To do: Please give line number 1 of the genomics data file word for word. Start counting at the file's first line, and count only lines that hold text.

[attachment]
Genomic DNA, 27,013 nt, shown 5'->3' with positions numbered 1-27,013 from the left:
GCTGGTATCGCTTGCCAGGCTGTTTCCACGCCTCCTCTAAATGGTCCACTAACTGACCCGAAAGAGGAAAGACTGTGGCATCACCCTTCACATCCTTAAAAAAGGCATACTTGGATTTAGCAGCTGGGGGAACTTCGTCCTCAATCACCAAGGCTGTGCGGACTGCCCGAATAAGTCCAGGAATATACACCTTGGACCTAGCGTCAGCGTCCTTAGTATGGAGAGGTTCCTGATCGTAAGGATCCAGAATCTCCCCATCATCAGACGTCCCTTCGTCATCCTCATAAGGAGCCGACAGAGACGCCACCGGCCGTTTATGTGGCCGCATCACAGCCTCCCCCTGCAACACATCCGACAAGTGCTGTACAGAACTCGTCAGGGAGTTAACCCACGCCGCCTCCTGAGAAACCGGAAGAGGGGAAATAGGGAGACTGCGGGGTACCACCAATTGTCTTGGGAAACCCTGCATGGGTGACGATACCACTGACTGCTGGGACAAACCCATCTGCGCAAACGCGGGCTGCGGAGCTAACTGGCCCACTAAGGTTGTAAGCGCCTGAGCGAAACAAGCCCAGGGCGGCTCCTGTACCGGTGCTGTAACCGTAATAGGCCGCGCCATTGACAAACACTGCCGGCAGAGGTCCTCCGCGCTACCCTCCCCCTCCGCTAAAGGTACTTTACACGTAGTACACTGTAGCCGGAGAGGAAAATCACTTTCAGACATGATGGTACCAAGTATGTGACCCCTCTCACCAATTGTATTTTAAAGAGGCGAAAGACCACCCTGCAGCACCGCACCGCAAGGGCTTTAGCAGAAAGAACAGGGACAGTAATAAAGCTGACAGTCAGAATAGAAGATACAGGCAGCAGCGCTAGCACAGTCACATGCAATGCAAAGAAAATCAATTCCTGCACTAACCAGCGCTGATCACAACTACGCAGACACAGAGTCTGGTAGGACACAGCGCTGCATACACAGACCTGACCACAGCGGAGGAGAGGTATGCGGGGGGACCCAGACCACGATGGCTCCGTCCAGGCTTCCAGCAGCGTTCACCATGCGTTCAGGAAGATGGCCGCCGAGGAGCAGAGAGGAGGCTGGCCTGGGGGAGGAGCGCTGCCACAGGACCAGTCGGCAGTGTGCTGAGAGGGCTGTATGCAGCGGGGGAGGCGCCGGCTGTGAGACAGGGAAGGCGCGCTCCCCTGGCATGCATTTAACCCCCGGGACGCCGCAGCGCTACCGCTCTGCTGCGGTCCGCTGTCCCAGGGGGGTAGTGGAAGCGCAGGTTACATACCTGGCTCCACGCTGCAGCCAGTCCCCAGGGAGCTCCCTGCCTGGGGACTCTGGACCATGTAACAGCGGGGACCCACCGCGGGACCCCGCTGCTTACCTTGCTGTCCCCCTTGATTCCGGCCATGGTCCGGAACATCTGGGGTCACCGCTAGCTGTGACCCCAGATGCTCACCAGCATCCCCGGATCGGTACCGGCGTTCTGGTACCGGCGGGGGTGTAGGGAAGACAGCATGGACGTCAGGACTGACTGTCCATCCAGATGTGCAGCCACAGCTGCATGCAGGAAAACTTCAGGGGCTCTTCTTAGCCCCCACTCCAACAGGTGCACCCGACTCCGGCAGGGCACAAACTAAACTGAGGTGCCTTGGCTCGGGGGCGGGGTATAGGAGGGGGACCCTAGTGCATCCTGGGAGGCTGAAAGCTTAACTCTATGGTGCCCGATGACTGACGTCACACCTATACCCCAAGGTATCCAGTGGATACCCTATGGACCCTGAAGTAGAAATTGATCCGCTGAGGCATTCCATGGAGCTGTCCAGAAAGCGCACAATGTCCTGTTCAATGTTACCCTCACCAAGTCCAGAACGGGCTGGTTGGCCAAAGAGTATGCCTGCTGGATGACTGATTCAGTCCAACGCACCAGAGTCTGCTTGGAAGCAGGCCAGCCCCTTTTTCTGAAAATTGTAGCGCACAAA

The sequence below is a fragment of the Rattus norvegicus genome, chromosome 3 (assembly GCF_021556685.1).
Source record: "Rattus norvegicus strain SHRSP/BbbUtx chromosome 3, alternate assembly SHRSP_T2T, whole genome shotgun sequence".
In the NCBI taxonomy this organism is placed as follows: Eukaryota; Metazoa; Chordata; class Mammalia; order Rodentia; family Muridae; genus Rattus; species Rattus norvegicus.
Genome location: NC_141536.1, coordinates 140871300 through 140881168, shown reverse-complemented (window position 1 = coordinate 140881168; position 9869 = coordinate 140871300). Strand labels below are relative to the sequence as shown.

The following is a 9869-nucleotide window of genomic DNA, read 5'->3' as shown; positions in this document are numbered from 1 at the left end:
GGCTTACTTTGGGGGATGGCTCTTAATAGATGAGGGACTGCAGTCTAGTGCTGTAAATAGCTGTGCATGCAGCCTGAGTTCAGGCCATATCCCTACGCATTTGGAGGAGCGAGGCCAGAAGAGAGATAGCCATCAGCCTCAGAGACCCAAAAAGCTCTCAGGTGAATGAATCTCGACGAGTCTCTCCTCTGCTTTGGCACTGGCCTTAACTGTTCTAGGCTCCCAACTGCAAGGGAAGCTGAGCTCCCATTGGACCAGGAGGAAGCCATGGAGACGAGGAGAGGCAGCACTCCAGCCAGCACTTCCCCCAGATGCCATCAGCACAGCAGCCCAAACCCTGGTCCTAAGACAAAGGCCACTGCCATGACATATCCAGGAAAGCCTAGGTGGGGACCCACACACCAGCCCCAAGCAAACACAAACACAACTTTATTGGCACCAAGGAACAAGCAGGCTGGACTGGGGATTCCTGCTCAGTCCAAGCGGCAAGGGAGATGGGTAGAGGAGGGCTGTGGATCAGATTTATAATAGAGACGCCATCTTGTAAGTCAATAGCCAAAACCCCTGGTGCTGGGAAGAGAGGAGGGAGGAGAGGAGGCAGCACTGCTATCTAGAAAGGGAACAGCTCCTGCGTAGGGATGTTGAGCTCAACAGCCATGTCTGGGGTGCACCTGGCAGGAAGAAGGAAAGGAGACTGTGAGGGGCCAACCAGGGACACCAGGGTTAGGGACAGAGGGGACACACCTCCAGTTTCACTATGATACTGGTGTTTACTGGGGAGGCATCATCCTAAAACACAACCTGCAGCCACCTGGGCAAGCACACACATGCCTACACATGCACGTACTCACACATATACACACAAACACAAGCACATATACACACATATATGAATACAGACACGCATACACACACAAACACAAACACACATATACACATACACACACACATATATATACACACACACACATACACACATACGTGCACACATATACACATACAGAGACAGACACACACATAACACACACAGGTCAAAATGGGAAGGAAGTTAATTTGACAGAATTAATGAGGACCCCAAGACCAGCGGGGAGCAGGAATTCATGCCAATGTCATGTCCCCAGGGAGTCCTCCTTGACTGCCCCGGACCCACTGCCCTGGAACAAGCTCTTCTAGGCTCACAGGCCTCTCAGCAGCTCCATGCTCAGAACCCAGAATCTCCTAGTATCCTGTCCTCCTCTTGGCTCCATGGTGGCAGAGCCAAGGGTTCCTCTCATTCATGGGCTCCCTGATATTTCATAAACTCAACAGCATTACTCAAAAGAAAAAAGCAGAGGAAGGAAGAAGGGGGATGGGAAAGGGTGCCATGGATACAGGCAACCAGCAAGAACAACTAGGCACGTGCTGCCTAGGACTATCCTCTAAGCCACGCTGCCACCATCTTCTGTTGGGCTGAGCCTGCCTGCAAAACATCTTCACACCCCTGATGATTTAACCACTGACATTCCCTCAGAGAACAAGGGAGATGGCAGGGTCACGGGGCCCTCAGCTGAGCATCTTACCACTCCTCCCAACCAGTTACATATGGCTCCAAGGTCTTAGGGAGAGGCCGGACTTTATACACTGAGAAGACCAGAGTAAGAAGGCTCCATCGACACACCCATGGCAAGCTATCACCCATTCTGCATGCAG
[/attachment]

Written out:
Genomic DNA, 27,013 nt, shown 5'->3' with positions numbered 1-27,013 from the left: